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Dvořák's Requiem Mass

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Dvořák, Requiem, op. 89, L. Milne, K. Cargill, P. Auty, P. Rose, London Philharmonic Orchestra and Choir, N. Järvi

(released on February 23, 2010)
LPO 0042 | 84'45"
The first and last new recording of Antonín Dvořák's setting of the Missa pro Defunctis, op. 89, to cross my desk was a slight disappointment. Imagine my surprise at receiving another opportunity to evaluate this lesser-known Romantic dramatization of the Requiem Mass, premiered in Birmingham, England, in 1891, in a new recording by the London Philharmonic Orchestra. The tracks were captured in live performance at London's Royal Festival Hall, and while the rendition on offer here is better for being on modern instruments, there are some blemishes in the orchestral playing and some weaknesses in the chorus, particularly in the male voices' high registers. Similarly, the soloists are good while not perhaps being the dream cast for such a demanding work. Soprano Lisa Milne has a plangent tone, with plenty of strength if perhaps too much vibrato, while Karen Cargill has an appropriately earthy timbre. Tenor Peter Auty is a little too slobbering in the operatic quality of his voice, while the best of the quartet is bass Peter Rose, who has the same puissance heard in Santa Fe Opera's Billy Budd.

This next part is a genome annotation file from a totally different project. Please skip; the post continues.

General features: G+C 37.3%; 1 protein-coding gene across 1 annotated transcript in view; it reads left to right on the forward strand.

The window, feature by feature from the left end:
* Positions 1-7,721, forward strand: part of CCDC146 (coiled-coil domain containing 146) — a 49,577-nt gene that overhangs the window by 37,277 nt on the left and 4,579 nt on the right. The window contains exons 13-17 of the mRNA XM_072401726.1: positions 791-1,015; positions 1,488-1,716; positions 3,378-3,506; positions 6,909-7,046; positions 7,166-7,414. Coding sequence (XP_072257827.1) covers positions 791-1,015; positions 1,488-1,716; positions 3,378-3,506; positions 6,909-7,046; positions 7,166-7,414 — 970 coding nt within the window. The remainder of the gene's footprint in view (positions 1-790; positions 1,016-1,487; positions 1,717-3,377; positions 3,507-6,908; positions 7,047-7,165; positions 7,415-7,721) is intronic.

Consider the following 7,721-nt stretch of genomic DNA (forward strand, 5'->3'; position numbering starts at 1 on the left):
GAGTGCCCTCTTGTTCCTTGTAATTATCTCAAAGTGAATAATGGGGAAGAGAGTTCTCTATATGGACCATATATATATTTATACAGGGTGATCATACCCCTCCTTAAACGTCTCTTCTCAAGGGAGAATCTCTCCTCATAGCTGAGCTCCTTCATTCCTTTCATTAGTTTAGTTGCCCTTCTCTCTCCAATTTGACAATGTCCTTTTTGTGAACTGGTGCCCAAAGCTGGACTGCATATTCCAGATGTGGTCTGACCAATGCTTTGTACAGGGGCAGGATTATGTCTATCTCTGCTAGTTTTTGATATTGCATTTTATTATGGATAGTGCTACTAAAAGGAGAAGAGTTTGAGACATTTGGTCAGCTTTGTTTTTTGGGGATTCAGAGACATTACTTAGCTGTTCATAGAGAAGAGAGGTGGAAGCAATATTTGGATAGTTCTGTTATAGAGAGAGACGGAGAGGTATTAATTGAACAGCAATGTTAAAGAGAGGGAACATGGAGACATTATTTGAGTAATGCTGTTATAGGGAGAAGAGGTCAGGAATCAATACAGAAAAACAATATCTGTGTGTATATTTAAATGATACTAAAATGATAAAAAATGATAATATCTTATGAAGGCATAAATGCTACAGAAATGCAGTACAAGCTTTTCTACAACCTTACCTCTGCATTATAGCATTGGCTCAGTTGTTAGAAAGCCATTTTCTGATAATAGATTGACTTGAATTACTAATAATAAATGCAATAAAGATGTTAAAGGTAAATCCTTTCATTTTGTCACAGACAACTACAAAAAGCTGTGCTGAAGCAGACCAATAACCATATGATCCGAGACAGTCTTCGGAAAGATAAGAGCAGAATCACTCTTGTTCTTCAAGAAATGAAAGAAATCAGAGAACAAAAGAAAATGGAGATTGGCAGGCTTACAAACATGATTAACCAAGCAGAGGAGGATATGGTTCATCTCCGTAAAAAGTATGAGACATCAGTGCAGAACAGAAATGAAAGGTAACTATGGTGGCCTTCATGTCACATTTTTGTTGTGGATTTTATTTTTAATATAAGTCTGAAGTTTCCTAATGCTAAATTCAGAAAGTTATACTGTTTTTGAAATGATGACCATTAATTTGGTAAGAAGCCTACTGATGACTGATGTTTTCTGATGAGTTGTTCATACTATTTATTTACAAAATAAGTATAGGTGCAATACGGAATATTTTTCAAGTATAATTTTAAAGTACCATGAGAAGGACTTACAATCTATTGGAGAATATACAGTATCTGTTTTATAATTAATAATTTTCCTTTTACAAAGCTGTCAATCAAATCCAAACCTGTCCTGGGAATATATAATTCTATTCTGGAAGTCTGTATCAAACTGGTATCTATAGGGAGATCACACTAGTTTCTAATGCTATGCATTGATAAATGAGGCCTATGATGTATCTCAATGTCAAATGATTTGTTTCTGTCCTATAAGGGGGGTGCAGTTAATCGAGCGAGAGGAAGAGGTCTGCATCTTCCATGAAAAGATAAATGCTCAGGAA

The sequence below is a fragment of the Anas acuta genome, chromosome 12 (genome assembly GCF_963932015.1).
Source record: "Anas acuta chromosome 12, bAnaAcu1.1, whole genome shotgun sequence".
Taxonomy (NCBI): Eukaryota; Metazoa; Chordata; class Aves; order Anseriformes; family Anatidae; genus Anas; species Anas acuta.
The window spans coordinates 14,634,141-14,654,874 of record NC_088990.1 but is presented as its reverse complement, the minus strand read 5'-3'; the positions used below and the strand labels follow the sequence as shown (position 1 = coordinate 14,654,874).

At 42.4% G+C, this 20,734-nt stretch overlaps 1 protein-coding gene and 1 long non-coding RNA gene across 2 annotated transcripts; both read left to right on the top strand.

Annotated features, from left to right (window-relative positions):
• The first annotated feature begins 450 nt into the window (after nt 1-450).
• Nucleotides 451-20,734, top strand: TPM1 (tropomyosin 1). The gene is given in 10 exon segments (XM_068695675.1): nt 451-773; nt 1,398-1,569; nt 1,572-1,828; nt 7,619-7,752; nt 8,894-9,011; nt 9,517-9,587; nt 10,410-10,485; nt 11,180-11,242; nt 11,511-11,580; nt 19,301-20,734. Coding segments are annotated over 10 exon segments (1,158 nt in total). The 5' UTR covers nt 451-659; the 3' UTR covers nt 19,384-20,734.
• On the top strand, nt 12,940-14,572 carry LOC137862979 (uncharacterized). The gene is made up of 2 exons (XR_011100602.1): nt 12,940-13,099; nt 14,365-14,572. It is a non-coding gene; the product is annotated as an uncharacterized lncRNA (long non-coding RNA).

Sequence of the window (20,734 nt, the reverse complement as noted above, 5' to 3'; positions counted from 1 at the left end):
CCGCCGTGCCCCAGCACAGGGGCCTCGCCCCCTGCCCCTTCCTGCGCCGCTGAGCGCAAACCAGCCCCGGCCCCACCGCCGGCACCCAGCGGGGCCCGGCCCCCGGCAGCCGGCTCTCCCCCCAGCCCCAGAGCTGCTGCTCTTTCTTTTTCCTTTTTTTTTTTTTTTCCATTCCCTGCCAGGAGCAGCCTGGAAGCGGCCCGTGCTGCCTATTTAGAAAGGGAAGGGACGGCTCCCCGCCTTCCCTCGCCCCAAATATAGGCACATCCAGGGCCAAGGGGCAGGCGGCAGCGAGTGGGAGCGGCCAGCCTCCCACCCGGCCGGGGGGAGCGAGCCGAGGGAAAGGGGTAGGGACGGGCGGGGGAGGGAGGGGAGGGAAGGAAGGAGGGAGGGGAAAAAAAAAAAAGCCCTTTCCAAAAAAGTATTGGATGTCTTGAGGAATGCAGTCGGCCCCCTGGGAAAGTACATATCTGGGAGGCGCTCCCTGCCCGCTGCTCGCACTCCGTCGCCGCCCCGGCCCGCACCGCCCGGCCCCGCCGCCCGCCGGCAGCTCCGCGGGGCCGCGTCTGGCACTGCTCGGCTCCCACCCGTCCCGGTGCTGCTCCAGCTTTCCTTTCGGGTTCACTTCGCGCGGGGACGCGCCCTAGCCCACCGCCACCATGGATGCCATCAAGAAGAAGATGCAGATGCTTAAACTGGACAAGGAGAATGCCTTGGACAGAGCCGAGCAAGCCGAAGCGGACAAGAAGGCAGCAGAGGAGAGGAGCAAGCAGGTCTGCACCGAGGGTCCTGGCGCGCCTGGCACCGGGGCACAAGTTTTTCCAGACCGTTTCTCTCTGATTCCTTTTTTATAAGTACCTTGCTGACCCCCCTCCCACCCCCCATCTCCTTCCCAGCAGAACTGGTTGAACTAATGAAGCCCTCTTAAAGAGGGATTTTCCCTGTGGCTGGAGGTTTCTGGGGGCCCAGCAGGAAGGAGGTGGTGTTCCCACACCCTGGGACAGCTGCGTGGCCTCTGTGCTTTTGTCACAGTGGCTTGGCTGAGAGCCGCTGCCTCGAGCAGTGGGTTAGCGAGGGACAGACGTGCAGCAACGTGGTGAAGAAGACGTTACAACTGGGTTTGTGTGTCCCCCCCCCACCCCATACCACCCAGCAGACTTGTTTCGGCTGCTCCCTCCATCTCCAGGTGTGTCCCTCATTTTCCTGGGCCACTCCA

Recent recordings have the advantage of the availability of a critical score, published in 2001 in the complete works of Editio Bärenreiter Prague, approved by the Dvořák Society. This Requiem is a work that rewards multiple listenings, with its unusual use of percussion (especially in the Tuba mirum movement), its generally colorful scoring (for example, the bass clarinet croaking along with the bass soloist in the Hostias), and the elusive chromatic motif (sol-le-fi-sol) that runs through all the movements like a graveyard shudder. All local performing organizations should consider this an official Ionarts request: no more performances of Verdi's or Mozart's Requiem Mass or Bach's B Minor Mass until we have a performance of Dvořák's Requiem Mass in Washington. Apparently, I am too late for next season:
among the Washington Chorus, City Choir of Washington, Choral Arts Society, Cathedral Choral Society, there are already three performances of the Verdi (!), one of the Mozart, and two of the Bach scheduled for next season alone.

Another new release of Dvořák's Requiem, from Mariss Jansons and the Royal Concertgebouw Orchestra, is likely to be even better (it has yet to reach my mailbox). It is centered on a superior chorus, the Vienna Singverein (celebrating its 150th anniversary), and has excellent male soloists in tenor Klaus Florian Vogt and bass Thomas Quasthoff, if the female soloists, including mezzo Mihoko Fujimura, inspire less confidence. Jansons also pairs the work nicely with the same composer's eighth symphony, which is a good way to avoid wasting so much empty space on two discs when the Requiem is offered by itself.

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